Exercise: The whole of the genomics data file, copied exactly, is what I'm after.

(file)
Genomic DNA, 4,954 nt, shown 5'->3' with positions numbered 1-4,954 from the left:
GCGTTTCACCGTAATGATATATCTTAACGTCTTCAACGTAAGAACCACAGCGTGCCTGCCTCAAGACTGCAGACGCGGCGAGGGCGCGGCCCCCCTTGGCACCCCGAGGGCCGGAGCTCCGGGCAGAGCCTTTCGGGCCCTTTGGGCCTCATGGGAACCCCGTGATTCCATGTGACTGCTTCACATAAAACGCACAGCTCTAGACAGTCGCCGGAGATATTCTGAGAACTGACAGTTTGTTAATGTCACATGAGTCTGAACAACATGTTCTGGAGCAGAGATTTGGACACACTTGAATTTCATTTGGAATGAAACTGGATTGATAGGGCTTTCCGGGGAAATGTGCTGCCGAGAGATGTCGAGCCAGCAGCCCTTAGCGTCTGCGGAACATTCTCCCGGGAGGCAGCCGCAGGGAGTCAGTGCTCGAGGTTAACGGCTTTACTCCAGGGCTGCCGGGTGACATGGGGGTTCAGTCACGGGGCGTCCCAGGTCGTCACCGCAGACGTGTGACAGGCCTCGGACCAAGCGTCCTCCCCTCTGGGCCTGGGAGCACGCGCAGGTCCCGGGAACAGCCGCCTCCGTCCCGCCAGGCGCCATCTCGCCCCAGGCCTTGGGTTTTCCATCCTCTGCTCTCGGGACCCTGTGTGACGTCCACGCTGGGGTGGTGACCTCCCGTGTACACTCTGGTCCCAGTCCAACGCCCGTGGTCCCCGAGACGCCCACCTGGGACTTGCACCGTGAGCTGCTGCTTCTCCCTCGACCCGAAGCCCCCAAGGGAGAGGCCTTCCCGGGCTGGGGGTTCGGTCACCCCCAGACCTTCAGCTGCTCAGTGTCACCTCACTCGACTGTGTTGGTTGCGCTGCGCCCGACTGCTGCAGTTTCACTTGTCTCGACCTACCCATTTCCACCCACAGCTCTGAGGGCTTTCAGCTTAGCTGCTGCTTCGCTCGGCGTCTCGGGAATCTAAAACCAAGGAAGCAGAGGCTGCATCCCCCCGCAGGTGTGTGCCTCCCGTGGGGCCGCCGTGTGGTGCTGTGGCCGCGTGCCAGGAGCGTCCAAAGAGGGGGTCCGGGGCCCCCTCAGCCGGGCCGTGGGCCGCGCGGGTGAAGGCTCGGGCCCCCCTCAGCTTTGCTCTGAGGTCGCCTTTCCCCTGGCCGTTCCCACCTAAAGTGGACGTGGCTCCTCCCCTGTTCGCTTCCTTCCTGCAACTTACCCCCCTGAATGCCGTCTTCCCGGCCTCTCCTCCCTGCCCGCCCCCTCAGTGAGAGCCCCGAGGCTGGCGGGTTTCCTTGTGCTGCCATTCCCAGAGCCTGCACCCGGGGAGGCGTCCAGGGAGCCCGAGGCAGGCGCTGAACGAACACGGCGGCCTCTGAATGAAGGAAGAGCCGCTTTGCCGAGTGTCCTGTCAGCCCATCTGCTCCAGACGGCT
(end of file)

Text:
Genomic DNA, 4,954 nt, shown 5'->3' with positions numbered 1-4,954 from the left:
GCGTTTCACCGTAATGATATATCTTAACGTCTTCAACGTAAGAACCACAGCGTGCCTGCCTCAAGACTGCAGACGCGGCGAGGGCGCGGCCCCCCTTGGCACCCCGAGGGCCGGAGCTCCGGGCAGAGCCTTTCGGGCCCTTTGGGCCTCATGGGAACCCCGTGATTCCATGTGACTGCTTCACATAAAACGCACAGCTCTAGACAGTCGCCGGAGATATTCTGAGAACTGACAGTTTGTTAATGTCACATGAGTCTGAACAACATGTTCTGGAGCAGAGATTTGGACACACTTGAATTTCATTTGGAATGAAACTGGATTGATAGGGCTTTCCGGGGAAATGTGCTGCCGAGAGATGTCGAGCCAGCAGCCCTTAGCGTCTGCGGAACATTCTCCCGGGAGGCAGCCGCAGGGAGTCAGTGCTCGAGGTTAACGGCTTTACTCCAGGGCTGCCGGGTGACATGGGGGTTCAGTCACGGGGCGTCCCAGGTCGTCACCGCAGACGTGTGACAGGCCTCGGACCAAGCGTCCTCCCCTCTGGGCCTGGGAGCACGCGCAGGTCCCGGGAACAGCCGCCTCCGTCCCGCCAGGCGCCATCTCGCCCCAGGCCTTGGGTTTTCCATCCTCTGCTCTCGGGACCCTGTGTGACGTCCACGCTGGGGTGGTGACCTCCCGTGTACACTCTGGTCCCAGTCCAACGCCCGTGGTCCCCGAGACGCCCACCTGGGACTTGCACCGTGAGCTGCTGCTTCTCCCTCGACCCGAAGCCCCCAAGGGAGAGGCCTTCCCGGGCTGGGGGTTCGGTCACCCCCAGACCTTCAGCTGCTCAGTGTCACCTCACTCGACTGTGTTGGTTGCGCTGCGCCCGACTGCTGCAGTTTCACTTGTCTCGACCTACCCATTTCCACCCACAGCTCTGAGGGCTTTCAGCTTAGCTGCTGCTTCGCTCGGCGTCTCGGGAATCTAAAACCAAGGAAGCAGAGGCTGCATCCCCCCGCAGGTGTGTGCCTCCCGTGGGGCCGCCGTGTGGTGCTGTGGCCGCGTGCCAGGAGCGTCCAAAGAGGGGGTCCGGGGCCCCCTCAGCCGGGCCGTGGGCCGCGCGGGTGAAGGCTCGGGCCCCCCTCAGCTTTGCTCTGAGGTCGCCTTTCCCCTGGCCGTTCCCACCTAAAGTGGACGTGGCTCCTCCCCTGTTCGCTTCCTTCCTGCAACTTACCCCCCTGAATGCCGTCTTCCCGGCCTCTCCTCCCTGCCCGCCCCCTCAGTGAGAGCCCCGAGGCTGGCGGGTTTCCTTGTGCTGCCATTCCCAGAGCCTGCACCCGGGGAGGCGTCCAGGGAGCCCGAGGCAGGCGCTGAACGAACACGGCGGCCTCTGAATGAAGGAAGAGCCGCTTTGCCGAGTGTCCTGTCAGCCCATCTGCTCCAGACGGCT